But that isn’t the case this season, at least so far, in a small sample. Gay is averaging 21 ppg, 6.6 rpg, and 3.6 assists per game. His stats this season don’t differ wildly from those from previous seasons. Gay is getting to the line more often (7.1 FTAs this season; his previous career high is 5.4), which helps his overall efficiency.

But the more interesting narrative has to do with Gay’s participation in the FIBA games. Team USA didn’t have its usual array of top- top-shelf NBA star talent, with previous Team USAers Kevin Durant, LeBron James, Dwyane Wade, and Kevin Love sitting out. Gay came out of the gates strong to start the NBA season, as did other FIBA participants (Klay Thompson, most notably), and Gay’s and Thompson’s teams have met or exceeded expectations. Meanwhile, Durant got hurt, James and Love haven’t meshed well yet in Cleveland and Love hasn’t looked as sharp as in previous seasons.

The fashionable complaint of late has been that the NBA season has too many games, and that players who play all summer put unnecessary mileage on their bodies. They need their rest. That may be correct, but in the short-term Gay’s success hints at the benefits that guys like him, who still have incomplete or flawed games, reap from reps gotten in a competitive environment whilst surrounded by high-level talent. Whatever correlation exists between playing for the national team and how well a player plays to begin the following NBA season is almost certainly affected by lots of other factors, many of which are idiosyncratic to individual players and situations, but what’s interesting (to me) about the current narrative around guys like Gay and Klay is that there might be one or more identifiable “type” of player who stands to benefit more from year-round play than others. The counterfactual here – that Gay would be the same ol’ Rudy Gay, a guy who hurts his team’s prospects if he hadn’t played in FIBA – is impossible to evaluate. Still, it’ll be interesting to see whether more players who aren’t yet finished products begin to elevate their games after a summer run with Team USA. And, of course, it’ll be interesting to see whether Gay’s contributions to Sacramento’s “success” so far are sustainable as the sample size increases.)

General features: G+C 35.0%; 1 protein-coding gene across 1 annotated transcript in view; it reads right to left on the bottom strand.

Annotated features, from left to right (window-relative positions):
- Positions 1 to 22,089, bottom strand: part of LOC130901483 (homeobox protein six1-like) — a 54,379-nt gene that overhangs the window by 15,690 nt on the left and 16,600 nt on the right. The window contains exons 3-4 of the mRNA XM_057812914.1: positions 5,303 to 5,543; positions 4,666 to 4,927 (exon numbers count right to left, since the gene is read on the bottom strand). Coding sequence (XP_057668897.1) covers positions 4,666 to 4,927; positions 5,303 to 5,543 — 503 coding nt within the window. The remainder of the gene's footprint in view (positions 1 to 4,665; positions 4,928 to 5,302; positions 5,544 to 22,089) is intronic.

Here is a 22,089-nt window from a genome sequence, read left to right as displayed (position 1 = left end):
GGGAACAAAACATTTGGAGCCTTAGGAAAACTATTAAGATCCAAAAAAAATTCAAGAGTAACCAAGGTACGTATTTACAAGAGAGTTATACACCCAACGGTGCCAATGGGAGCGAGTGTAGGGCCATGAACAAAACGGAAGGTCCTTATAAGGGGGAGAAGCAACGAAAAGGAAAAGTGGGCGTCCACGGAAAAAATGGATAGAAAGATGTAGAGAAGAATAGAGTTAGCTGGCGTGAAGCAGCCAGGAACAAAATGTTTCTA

The main attraction for Sacramento, however,  is not Rudy Gay–it’s DeMarcus “BOOOOOOOGIE!” Cousins. Cousins (Jalen Rose voice) is averaging 22.5 points per game and 9 boards.  He’s always shown flashes of dominance, but this season he appears poised to sustain a type of dominance that not only leaves fans and writers wide-eyed, but makes Sacramento a far better team than they should be.

Oh, and I should mention: Boogie isn’t the best matchup for the diminutive Gorgui Dieng, by which I mean Boogie is a HORRIBLE matchup for Gorgui, who struggles to defend stronger post players. I don’t know if Ronny Turiaf is really hurt or if the Wolves just have too many players and so he just ends up in street clothes, but if he could go tonight, he’d be the least-bad defensive option against Cousins in lieu of a Nikola Pekovic sighting.

Back to the Kings: Not many predicted that a team built around Boogie Cousins, Rudy Gay, and little else (DERRICK WILLIAMS ALERT!) might end up being relatively competitive (i.e., ~.500) in an extremely competitive Western Conference, but the progress both Boogie and Gay have shown could make modest yet improbable aspiration a reality.

Tonight we’ll also get a  close-up look at the Ben McLemore-Nik Stauskas deathmatch, which is ongoing in Cowtown. Neither player has played particularly well this season, but each brings unique skills that can please the eyes. McLemore’s athleticism is off-the-charts, and Stauskas’s long-distance shooting was deadly at Michigan and will be interesting to monitor as he gets more NBA experience.

And if Stauskas fails to deliver any eye candy in tonight’s game, there will always be the incredibly awkward NBA Draft documentary that chronicled his road to Sacramento. If you haven’t seen it and you appreciate Curb Your Enthusiasm/Seinfeld humor, you’ll get plenty of cringeworthy laughs out of it.

Meanwhile, here’s some Ben McLemore mixtape to pregame to.

Enjoy the tilt.